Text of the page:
Ohio elections, 2012
|1 2012 Elections|
|2 Eligibility to Vote|
|2.1 Primary election|
|2.2 General election|
|3 Voting absentee|
|3.3 Military and overseas voting|
|4 Voting early|
|5 See also|
The state of Ohio held elections in 2012. Below are the dates of note:
- Signature filing deadline: December 7, 2011 & July 4, 2012 (Measures only)
- Primary date: March 6, 2012
- General election date: November 6, 2012
|On the 2012 ballot|| Click here for all |
November 6, 2012
|U.S. Senate (1 seat)||Preview Article|
|U.S. House (16 seats)|
|State Senate (17 seats)||Preview Article|
|State House (99 seats)|
|Ballot measures (2 measures)||Preview Article Pending|
For election results in the 50 states, see our November 6, 2012 election results page
Elections by type
|U.S. Senate, Ohio, General Election, 2012|
|Democratic||Sherrod Brown Incumbent||50.7%||2,762,690|
|Source: Ohio Secretary of State "Official Election Results, 2012 General Election"|
|Members of the U.S. House from Ohio -- Partisan Breakdown|
|Party||As of November 2012||After the 2012 Election|
- See also: Ohio State Senate elections, 2012
Heading into the election, Republicans maintained partisan control in the state senate.
|Ohio State Senate|
|Party||As of November 5, 2012||After the 2012 Election|
Heading into the election, Republicans maintained partisan control in the state house.
|Ohio House of Representatives|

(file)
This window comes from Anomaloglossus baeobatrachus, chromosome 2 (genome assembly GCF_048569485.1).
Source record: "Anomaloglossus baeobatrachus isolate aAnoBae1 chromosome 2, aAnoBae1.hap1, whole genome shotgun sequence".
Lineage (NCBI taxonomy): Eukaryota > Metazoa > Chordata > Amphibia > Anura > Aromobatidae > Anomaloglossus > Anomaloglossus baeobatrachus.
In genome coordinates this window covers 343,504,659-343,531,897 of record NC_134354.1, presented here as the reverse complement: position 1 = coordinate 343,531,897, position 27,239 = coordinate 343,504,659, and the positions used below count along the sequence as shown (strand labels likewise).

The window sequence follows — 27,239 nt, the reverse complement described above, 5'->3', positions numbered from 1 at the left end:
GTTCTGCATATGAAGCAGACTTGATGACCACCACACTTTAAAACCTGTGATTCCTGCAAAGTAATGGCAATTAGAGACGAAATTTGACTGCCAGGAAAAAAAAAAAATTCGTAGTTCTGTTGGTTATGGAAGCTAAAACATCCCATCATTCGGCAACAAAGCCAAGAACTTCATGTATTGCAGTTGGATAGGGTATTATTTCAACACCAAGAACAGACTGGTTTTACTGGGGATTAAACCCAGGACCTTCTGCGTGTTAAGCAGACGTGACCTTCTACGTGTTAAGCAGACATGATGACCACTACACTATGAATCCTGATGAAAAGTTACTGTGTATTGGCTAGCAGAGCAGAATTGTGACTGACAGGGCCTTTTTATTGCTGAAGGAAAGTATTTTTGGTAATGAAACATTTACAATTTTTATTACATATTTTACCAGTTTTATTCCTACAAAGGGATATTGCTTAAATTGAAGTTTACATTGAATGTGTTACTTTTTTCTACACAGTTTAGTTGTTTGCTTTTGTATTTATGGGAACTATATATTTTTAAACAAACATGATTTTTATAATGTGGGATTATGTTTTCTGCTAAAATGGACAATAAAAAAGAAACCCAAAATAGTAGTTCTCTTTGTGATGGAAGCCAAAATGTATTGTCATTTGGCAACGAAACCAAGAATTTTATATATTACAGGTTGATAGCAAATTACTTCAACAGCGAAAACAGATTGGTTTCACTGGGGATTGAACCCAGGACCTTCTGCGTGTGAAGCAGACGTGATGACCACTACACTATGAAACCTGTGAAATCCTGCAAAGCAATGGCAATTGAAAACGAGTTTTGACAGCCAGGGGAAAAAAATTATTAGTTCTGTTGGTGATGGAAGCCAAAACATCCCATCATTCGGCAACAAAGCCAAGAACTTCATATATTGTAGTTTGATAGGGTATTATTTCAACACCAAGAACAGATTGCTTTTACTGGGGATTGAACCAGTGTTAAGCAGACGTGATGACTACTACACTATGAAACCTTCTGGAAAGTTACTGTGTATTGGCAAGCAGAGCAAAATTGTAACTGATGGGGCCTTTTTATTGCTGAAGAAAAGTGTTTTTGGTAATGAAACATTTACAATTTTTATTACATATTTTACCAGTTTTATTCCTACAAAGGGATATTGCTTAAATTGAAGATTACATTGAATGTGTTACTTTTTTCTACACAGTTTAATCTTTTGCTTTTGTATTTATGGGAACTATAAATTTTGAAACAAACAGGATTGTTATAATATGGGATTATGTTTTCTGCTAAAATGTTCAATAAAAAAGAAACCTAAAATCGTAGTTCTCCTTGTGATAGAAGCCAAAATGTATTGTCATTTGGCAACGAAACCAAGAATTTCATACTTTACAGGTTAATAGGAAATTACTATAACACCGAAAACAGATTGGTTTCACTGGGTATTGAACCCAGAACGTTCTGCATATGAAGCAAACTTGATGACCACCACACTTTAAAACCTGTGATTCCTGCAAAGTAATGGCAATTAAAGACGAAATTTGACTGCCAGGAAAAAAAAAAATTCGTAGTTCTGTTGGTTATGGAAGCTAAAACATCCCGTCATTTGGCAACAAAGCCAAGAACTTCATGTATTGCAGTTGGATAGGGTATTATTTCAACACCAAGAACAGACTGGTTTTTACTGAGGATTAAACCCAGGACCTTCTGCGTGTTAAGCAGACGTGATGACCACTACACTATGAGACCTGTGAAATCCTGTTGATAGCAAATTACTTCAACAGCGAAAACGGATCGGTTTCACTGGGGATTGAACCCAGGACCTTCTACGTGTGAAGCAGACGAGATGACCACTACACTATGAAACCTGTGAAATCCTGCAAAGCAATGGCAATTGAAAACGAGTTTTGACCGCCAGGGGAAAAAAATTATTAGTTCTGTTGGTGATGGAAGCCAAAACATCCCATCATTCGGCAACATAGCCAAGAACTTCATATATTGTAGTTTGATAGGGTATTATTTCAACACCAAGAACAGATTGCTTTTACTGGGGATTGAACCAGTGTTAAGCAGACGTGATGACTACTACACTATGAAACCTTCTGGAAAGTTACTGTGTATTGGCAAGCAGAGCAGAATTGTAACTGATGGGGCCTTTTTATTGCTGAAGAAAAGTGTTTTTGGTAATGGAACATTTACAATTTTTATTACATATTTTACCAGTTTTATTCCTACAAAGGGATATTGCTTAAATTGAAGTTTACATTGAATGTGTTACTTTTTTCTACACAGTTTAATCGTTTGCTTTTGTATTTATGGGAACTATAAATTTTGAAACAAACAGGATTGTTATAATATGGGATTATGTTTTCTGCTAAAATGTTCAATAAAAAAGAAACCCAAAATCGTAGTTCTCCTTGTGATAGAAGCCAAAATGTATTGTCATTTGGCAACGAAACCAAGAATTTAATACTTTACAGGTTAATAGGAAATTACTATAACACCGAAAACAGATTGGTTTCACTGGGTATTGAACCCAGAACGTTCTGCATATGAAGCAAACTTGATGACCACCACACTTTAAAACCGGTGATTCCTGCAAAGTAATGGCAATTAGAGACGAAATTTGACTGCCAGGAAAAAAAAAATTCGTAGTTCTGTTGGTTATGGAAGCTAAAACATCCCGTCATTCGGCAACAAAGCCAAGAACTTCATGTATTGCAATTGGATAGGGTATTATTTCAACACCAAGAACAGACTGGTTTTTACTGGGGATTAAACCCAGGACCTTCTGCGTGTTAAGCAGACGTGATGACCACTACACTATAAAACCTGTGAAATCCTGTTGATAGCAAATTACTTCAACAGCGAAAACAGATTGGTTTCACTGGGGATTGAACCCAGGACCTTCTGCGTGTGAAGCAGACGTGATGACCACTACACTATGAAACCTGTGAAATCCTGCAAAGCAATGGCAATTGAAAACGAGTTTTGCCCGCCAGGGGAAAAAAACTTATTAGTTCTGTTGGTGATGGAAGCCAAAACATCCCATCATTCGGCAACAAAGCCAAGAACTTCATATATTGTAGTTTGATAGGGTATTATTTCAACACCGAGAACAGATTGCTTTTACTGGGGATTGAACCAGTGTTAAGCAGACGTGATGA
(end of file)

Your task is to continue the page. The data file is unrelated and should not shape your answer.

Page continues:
|Party||As of November 5, 2012||After the 2012 Election|
- See also: Ohio 2012 ballot measures
|ABR||Issue 1||Constitutional convention||Would create a convention to revise, alter or amend the state constitution.|
|Issue 2||Redistricting||Would create a citizen commission to draw legislative and congressional district maps.|
For the state of Ohio, below is a glimpse of some of the local measures that appeared or were scheduled to appear on ballots in 2012.
- Clark County Board of Developmental Disabilities Tax Levy Question (November 2012)
- Greenon Local School District Income Tax Question (November 2012)
- Clark Shawnee Local School District Renewal Question (November 2012)
- Springfield Township Roads Tax Levy Increase Question (November 2012)
- Springfield Township EMS Tax Levy Renewal Question (November 2012)
- Pleasant Township Tax Levy Renewal Question (November 2012)
- Pike Township Fire Tax Levy Renewal Question (November 2012)
- Pike Township Roads Tax Levy Renewal Questions, 2 (November 2012)
- Moorefield Township Fire Tax Levy Increase Question (November 2012)
- Moorefield Township Roads Tax Levy Increase Question (November 2012)
Eligibility to Vote
- See also: Voting in the 2012 primary elections
Ohio has a mixed primary system. Primary voters must vote in the same party's primary as they did in the previous election, although this requirement may be loosely enforced. Voters wishing to switch parties may register with the new party. Ohio's 2012 congressional primary took place on March 6, 2012. Voter registration closes 30 days prior to an election. (Information about registering to vote)
- See also: Voting in the 2012 general elections
The deadline to register to vote is 28 days prior to the election day, which in 2012 was October 9.
Note: Some states have a voter registration deadline 30 days prior to the election, but because this may fall on a weekend and Columbus Day is on Monday, October 8th, have extended the deadline to October 9, 2012.
- Voter ID info